Have you ever become convinced that if you work harder you’ll get more done? Hard work can be invigorating and inspiring. At the same time, we humans weren’t meant to sprint indefinitely. Overwork leads to a foggy mind and burn-out, while slowing down and taking breaks leads to creative thinking and better ways to get things done. I was headed down the overwork road recently, and I’m happy to say I woke up before I got to that dead end.
It happens to our clients sometimes, too. Two of them coached with me recently. They’re consultants who are gearing up for more work after the relaxed pace of summer. Cassandra O’Neill and Sarah Griffiths of Wholonomy Consulting are business partners who pay attention not just to what they do but to how they do it.
Cassandra was already back to work after a two-week vacation. Sarah had returned from her usual summer overseas visiting family and was just beginning to work the condensed days of a mother with school-age children. Both were feeling their days beginning to take off, and they were concerned about getting pulled into a whirlwind pace not of their choosing.
When they realized that they needed to pay more attention to taking breaks, they each made some specific commitments. For Sarah, it was taking some quiet time after her family leaves in the morning and before she starts work. And it was permission to stop for lunch, not just work through it because she keeps shorter hours.
For Cassandra, it was taking a 5-minute break every 20 minutes. “What?!” asked a friend. “You take that many breaks in just an hour?!” But her friend texted after work that day to say she had taken 6 breaks, way more than her usual.
What’s the use of all this down time anyway? Our clients who make breaks a part of their commitment to their work say:
Both partners practiced for the two weeks between coaching sessions. They each carried through with their commitments, and neither felt she carried through “perfectly.” But just talking about the successes and giving themselves a little slack (another kind of break!) for where they fell down, they felt inspired to keep experimenting.
Any new practice requires us to be kind to ourselves when don’t do it perfectly, and the practice of taking breaks has its own snares. Because hard work sometimes does produce great results, it’s easy to buy in to the mind-set that if we work harder, we’ll get more done. This sometimes means responding to requests from other people without thinking about whether it’s a good idea or a good time. For example, Cassandra reminded herself that email doesn’t have to be answered on demand. There’s also the attitude – an attitude worth challenging! – that a break is a luxury, rather than a necessity that deserves top priority. And sometimes we just don’t pause long enough to really notice that it’s time for a break.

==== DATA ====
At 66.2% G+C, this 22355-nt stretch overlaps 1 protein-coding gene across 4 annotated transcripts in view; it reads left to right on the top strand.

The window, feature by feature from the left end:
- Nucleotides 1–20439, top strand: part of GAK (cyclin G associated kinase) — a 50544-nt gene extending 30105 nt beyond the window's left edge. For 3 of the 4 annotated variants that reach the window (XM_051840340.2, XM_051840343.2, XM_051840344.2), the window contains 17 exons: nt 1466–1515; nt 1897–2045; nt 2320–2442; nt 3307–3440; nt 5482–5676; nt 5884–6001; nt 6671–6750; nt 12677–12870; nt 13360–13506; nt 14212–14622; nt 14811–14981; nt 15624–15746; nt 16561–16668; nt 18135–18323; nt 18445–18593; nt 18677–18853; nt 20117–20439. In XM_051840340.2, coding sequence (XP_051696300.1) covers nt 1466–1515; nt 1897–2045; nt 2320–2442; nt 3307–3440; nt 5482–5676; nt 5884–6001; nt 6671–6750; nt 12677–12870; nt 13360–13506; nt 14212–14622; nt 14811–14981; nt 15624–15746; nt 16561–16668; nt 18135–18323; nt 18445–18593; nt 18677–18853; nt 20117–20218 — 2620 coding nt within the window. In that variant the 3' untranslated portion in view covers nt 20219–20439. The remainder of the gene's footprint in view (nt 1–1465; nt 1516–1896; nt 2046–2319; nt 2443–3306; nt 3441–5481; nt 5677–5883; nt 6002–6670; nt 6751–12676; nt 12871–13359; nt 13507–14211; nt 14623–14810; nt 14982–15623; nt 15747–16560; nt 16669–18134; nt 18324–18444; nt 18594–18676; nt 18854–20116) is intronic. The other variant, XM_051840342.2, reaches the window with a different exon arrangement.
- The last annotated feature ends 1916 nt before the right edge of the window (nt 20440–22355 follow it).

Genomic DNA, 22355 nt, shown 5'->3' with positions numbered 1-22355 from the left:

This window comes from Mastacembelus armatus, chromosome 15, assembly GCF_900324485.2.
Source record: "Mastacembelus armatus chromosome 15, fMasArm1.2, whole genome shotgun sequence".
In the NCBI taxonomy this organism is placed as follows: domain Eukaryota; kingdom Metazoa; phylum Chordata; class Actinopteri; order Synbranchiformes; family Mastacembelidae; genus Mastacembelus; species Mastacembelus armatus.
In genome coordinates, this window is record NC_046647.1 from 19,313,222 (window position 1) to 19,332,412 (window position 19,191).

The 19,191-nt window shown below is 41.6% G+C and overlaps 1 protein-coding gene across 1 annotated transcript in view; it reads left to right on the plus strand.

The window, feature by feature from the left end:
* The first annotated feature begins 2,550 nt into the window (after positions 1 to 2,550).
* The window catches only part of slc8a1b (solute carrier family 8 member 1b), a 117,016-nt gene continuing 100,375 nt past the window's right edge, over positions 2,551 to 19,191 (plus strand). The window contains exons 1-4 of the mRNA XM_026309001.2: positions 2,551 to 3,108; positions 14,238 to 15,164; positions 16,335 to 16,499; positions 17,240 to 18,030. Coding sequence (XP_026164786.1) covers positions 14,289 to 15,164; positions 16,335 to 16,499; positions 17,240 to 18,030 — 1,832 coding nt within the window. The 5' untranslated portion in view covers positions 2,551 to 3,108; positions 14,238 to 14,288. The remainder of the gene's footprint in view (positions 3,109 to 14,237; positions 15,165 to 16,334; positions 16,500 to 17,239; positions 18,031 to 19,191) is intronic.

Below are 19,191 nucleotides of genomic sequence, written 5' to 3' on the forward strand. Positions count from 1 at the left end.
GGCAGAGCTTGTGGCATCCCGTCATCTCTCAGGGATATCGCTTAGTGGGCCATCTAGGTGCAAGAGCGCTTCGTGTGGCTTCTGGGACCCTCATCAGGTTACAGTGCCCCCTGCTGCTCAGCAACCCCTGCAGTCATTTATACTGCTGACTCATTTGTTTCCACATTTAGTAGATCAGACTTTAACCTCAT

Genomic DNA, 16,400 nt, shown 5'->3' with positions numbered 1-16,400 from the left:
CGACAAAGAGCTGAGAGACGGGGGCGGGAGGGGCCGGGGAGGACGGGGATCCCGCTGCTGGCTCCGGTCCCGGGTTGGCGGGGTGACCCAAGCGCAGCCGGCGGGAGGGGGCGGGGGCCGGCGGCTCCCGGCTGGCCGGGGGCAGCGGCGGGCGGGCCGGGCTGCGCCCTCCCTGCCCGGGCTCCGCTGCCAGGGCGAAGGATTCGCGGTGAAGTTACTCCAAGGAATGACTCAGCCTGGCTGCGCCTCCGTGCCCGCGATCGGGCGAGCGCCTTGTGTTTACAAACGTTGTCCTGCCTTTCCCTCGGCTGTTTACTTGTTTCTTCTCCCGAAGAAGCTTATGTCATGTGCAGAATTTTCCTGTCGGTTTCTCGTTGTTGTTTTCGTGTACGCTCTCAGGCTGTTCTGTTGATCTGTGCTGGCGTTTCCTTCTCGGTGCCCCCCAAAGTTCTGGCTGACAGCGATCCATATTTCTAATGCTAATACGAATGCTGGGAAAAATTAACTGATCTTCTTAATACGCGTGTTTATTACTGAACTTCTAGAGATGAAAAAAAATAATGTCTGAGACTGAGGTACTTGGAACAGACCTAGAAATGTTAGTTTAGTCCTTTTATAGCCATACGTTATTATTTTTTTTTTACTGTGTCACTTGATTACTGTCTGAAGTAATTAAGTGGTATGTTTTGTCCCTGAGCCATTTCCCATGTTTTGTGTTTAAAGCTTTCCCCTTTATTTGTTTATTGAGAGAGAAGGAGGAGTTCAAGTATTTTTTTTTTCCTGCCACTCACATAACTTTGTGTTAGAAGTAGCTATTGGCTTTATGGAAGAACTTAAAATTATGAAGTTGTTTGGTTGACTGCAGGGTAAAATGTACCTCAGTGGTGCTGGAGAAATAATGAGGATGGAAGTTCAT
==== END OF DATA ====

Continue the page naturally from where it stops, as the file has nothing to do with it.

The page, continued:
So what about Cassandra’s friend who was shocked by the number of breaks in Cassandra’s day then gave it a try herself? She’s the Associate VP of Programs in a busy non-profit, and I interviewed her a few days later. She said that taking so many breaks in one day taught her some things. First, it helped her to realize that she could take more breaks; it opened her mind to possibilities. Second, she realized that it was not her authentic work rhythm to take breaks in the same way as Cassandra. And third, because of the consciousness she gained by experimenting, she began to find her own way toward managing her work and her energy in different ways and taking breaks that fit for her. The point is not to do it like someone else does. The point is to wake up in order to truly enjoy work and to be more effective.
There’s hard work that’s fun and in the flow, and there’s hard work that feels hard. When we pause long enough to check that pulse and make a choice about taking a break, we’re better off. We enjoy our work, the people in it, and our contribution. And we get a lot more done.